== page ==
The questions coming out of this case are many: is advance consent a real, legitimate, and legal concept? Does advance consent work if you aren’t in the right state of mind to think about taking it back or talking it out? And it brings up issues that are more familiar and easier to delve into: No, consent for one sexual activity is not consent for another. No, sex with an unconscious person is not okay.

According to the court decision and transcript, the act of anal penetration was something the two had discussed at a previous time when they were “experimenting,” and no final decision was made:

A. Well, as I had said before, we had done the choking before, so yes, that had already been discussed. The tying up, that was almost common routine at the time, so yes, that was also discussed, and we had discussed other – yes, that other final point matter with the butt, and we had both expressed, I guess, a certain interest in what it would be like.

Q. Okay. When you said you discussed what was allowed and what was not allowed, what did you indicate to him was not allowed?

A. That was something we had discussed long before the events in question, so it wasn’t like we sat there that night and stated what was going to happen and what was not going to happen. I mean, it was quite spontaneous what happened that evening. Certain things not allowed, just silly things like, when I say let me go or we are done, then we’re done. Just certain things like that, basically stating ground rules.

When cases like this are “debated” the consequences belong to all of us. The longer it is considered “questionable” to commit sexual acts with unconcious people, or commit acts you do not have explicit consent for, and the longer judges “deliberate” about whether women consented to acts they define as rape the longer all people will suffer from a culture and society that doesn’t care about their sexual health, emotional well-being, or physical safety. This case of “advance consent,” and the idea that it is unclear whether this act was okay, is more than a “slippery slope.” It’s a large slide backward.

DIY Frat Culture.

Photo via Goldberg on flickr.

Photo via Goldberg on flickr.

The recent slew of sexual assaults on my own campus, and THE LINE’s own Hot Safe Spring Break program have gotten me thinking about fraternity culture and its representations. Often, the media portrays fraternities as a hotbed of high-risk behavior, including unsafe sex, excessive alcohol consumption and most horrifyingly, as an incubator for a generation of youth socialized into rape culture. Sometimes, I worry this is true –think about the recent events involving DKE at Yale.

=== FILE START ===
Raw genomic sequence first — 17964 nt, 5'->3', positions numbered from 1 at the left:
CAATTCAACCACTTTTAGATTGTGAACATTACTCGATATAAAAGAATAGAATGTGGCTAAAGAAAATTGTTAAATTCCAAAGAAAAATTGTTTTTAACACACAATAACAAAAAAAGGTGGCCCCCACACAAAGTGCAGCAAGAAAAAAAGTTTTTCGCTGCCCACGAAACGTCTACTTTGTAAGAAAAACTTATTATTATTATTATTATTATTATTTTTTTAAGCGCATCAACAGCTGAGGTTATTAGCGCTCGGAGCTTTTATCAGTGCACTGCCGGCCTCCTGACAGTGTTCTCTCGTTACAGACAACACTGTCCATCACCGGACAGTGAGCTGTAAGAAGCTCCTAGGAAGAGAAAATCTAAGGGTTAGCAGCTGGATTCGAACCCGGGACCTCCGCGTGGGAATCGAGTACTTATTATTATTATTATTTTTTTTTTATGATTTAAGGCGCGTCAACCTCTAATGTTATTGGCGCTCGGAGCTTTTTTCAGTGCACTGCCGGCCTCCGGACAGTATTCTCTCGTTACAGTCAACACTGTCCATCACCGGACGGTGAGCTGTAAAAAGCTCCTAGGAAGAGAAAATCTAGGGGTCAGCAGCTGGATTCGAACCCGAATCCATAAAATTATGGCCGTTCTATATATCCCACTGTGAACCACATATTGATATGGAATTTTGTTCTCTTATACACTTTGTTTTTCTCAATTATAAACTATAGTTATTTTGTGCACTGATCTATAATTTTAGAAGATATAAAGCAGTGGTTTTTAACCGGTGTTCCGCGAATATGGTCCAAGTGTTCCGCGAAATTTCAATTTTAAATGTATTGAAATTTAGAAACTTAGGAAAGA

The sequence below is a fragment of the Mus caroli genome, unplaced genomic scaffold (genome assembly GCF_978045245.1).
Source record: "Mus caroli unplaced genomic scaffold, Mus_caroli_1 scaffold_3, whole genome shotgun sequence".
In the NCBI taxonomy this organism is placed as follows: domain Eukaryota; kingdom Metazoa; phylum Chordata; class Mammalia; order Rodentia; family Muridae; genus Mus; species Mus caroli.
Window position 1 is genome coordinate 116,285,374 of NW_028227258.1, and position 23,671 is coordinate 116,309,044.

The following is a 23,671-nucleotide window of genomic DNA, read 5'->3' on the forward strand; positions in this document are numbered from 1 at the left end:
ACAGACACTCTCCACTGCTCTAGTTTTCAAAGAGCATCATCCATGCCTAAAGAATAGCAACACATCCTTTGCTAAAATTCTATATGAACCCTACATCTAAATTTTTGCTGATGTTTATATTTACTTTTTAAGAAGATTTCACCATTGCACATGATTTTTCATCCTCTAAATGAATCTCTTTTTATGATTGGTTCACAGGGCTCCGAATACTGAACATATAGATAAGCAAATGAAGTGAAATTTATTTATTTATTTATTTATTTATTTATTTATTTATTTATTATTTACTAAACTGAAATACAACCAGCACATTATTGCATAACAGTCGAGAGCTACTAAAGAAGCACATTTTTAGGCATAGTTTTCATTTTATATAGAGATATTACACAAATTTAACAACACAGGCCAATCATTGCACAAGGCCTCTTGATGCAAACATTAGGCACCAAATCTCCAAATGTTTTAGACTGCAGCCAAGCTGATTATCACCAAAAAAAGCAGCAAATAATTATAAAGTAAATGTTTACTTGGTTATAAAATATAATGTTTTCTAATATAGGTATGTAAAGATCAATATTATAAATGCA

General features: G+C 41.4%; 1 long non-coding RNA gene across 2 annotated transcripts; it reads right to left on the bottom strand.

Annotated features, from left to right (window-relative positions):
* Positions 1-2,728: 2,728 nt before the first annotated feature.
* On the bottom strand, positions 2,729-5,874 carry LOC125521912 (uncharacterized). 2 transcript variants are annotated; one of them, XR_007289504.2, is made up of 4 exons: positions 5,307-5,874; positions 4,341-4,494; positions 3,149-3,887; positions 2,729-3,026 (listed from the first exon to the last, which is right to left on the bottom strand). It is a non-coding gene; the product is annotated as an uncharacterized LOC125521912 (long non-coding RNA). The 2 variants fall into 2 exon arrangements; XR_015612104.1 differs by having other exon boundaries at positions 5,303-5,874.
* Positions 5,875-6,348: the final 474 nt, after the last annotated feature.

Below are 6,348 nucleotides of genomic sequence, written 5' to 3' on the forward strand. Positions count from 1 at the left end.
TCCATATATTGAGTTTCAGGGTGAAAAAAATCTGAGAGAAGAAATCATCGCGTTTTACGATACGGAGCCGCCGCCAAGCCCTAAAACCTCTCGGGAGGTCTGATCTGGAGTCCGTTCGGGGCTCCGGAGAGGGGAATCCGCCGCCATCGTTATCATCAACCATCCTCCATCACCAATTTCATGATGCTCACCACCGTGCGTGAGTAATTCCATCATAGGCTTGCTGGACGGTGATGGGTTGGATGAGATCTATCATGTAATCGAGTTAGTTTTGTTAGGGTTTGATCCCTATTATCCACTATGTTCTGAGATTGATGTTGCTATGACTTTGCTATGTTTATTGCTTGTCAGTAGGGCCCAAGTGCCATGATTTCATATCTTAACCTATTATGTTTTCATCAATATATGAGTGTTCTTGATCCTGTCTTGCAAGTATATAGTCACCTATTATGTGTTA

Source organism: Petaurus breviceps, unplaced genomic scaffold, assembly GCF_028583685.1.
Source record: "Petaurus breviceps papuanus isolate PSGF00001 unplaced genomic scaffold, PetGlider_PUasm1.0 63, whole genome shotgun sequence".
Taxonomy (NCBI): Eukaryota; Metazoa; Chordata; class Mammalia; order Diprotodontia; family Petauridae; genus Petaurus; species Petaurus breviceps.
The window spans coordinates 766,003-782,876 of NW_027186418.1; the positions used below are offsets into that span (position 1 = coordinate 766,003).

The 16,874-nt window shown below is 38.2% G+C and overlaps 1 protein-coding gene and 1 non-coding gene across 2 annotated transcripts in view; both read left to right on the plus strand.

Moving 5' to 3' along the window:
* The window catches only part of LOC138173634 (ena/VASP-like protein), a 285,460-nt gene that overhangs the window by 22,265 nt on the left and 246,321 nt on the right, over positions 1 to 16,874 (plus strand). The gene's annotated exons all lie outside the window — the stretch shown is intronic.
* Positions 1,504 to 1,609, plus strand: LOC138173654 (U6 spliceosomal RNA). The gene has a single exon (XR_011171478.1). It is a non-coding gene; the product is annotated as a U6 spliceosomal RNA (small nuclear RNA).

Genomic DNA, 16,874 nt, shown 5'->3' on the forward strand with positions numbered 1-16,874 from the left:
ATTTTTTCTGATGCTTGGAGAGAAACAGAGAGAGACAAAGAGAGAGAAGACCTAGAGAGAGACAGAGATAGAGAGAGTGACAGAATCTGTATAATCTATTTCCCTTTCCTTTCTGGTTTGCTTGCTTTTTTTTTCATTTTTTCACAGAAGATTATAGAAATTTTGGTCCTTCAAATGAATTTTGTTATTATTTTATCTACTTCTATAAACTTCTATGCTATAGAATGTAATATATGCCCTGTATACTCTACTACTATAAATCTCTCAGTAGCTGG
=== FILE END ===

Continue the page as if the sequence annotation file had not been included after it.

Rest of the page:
However, as a woman who’s been involved in the ongoings of a fraternity throughout my college career, I beg to differ. The word ‘fraternity’ should not send tremors of fear through the bodies of young women, nor through the minds of their terrified teachers and parents. The word ‘fraternity’ simply means a community, regardless of whether brothers prefer playing beer pong, or sitting around making scary puppets out of cardboard. It is the unfortunate consequence of normative cultural beliefs and masculine ritual that they have become unsafe places for women, homosexual, trans and queer individuals.


Hollaback! Launches Apps To Map Street Harassment

A screen shot of Hollabacks app.

A screen shot of Hollaback's app.

Here at Where Is Your Line?, we have addressed a connection between street harassment and sexual violence over and over again. The silence around gender-based violence is extreme in regards to street harassment, a pervasive and ignored form of violence against women and LGBTQ people that anyone who has ever left their homes can surely talk about. The only way to end it is to talk about it- and that is something we strive for at THE LINE Campaign through our submissions, stickers, and screenings.

On November 8th, Hollaback!, an organization leading the movement to end street harassment, announced in the New York Times the launch of their groundbreaking smartphone apps.  The apps have the capability to track and map where and when harassment happens, in real time.

“Street harassment is a gateway crime. It is one of the most persistant and pervasive forms of gender-based violence, but it is rarely reported,” said Emily May, executive director of Hollaback!. It is also a fleeting crime, committed by strangers who too often disappear before action can be taken.  With no recourse, harassers are free to keep harassing, leaving victims to believe that harassment is part of city life.  Hollaback! doesn’t buy it. “We believe that taxes are the price you pay for living in the city, not street harassment,” said May.